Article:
Uber and Lyft rides in Chicago may soon be more expensive.
Mayor Lori Lightfoot on Friday announced a proposal to increase taxes on single rides with ride-share companies, as well as rides that begin or end in Chicago's downtown area.
The use of ride-hailing services in Chicago grew by 271 percent from 2015 to 2018, according to Lightfoot, with half of all trips in Chicago beginning or ending in the downtown area.
The new taxes would be imposed in part to ease traffic congestion and gridlock, as well as to incentivize use of more sustainable transportation options, Lightfoot said.
Under the proposal, Chicago's Ground Transportation Tax would increase on all single ride-sharing trips from $0.60 per trip to $1.13 per trip. The proposal would also designate a downtown zone stretching from North Avenue to Roosevelt Road in the south, and Lakeshore Drive to the Chicago River's North Branch in the north, along Grand Avenue, then out as far as Ashland Avenue to the west.
Trips beginning or ending within those borders, between the hours of 6 a.m. and 10 p.m., would be charged an additional $1.75 per single ride and $0.60 per trip for shared rides.
To encourage use of shared rides, the Ground Transportation Tax would decrease from $0.60 per shared trip to $0.53 per shared trip citywide.
"Our city, like many others across the nation, has experienced skyrocketing congestion growth due in part to the rapid growth of ride-hailing companies, making it increasingly difficult for those who rely upon Chicago’s streets for commerce or transportation, and plaguing our downtown,” Lightfoot said in a statement.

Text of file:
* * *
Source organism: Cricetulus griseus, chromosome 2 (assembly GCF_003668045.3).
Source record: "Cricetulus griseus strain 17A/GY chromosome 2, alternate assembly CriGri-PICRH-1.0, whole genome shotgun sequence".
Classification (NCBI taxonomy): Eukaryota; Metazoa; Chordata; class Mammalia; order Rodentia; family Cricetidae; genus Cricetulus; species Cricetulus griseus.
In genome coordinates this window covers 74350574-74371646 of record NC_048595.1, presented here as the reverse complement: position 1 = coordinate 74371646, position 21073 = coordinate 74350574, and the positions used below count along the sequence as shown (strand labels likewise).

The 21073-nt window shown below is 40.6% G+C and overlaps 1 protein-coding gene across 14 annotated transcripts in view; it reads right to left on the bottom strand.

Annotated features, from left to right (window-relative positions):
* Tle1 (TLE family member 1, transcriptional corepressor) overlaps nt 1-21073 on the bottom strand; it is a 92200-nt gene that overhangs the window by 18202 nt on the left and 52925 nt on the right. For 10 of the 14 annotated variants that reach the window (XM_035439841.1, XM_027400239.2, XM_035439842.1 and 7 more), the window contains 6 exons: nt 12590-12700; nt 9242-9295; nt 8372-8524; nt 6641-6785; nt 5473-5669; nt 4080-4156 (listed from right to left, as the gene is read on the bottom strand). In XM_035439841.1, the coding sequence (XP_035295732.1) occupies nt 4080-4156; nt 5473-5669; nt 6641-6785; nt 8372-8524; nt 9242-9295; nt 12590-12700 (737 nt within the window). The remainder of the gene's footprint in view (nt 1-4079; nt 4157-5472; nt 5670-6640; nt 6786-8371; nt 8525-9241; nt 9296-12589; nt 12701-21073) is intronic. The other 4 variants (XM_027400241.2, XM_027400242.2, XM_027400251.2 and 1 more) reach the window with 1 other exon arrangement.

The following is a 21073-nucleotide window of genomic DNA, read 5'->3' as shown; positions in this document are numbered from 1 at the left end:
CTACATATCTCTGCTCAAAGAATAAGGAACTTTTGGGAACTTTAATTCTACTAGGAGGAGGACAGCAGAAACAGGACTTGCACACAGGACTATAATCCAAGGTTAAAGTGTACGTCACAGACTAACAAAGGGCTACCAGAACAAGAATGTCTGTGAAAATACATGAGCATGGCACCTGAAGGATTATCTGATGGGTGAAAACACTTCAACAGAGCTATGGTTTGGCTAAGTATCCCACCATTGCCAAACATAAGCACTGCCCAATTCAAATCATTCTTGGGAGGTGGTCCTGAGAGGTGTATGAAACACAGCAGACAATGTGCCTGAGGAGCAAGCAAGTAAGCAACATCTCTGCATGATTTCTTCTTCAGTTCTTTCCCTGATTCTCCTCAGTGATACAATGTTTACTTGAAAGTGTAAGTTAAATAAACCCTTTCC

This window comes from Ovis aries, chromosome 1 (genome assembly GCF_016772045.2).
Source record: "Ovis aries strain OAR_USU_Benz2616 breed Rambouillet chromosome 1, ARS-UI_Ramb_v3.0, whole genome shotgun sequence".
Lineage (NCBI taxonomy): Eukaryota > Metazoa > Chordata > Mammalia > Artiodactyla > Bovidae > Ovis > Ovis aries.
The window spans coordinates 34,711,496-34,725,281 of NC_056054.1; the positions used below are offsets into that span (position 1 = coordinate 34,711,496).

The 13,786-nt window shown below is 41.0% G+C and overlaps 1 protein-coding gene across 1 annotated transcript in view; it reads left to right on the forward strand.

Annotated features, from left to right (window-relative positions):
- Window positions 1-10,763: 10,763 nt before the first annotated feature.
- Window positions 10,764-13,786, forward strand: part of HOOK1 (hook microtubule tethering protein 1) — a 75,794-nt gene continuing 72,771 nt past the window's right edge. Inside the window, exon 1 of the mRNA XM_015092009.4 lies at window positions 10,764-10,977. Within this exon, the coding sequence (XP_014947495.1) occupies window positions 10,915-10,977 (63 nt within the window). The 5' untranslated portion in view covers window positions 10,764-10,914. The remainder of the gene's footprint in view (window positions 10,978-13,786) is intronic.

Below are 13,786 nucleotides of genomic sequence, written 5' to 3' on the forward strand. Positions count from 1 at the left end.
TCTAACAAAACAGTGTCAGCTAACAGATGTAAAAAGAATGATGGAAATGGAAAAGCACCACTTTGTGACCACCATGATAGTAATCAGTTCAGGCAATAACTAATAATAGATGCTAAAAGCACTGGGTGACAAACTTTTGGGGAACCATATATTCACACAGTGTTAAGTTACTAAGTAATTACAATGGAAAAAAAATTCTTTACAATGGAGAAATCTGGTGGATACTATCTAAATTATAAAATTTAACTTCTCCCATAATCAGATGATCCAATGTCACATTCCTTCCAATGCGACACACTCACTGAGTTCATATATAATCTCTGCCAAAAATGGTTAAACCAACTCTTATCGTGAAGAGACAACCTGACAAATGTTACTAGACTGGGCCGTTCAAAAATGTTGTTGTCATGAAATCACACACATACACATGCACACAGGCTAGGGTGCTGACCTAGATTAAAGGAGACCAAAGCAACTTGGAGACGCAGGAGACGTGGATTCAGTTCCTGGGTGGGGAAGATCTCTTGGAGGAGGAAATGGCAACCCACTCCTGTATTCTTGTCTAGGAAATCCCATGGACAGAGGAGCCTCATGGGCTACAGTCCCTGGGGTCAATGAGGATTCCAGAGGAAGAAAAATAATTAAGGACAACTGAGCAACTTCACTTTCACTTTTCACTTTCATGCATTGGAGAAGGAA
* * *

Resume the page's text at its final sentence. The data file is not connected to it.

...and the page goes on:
"Using an evidence-based approach to combat our congestion challenges, Chicago is taking these first steps to improve mobility and further our goals of ensuring sustainable, affordable and reliable access to transportation options in every neighborhood," she continued.
No changes would be made to the city's current fee of $5 per ride for trips to or from O'Hare and Midway airports, Navy Pier and McCormick Place. The $0.10 per trip accessibility fee and the $0.02 per trip administrative fee would also remain the same, Lightfoot said.
The new fee structure was expected to generate $40 million in revenue, according to Lightfoot. Part of that revenue will be invested in public transportation, Lightfoot said, including seven "bus priority zones" her office also announced Friday.
Those bus routes - Halsted Street (#8), Western Avenue (#49), Pulaski Road (#53), 63rd Street (#63), Chicago Avenue (#66), Belmont Avenue (#77) and/or 79th Street (#79) - are likely to see improvements from a portion of $20 million in new funding, the city said.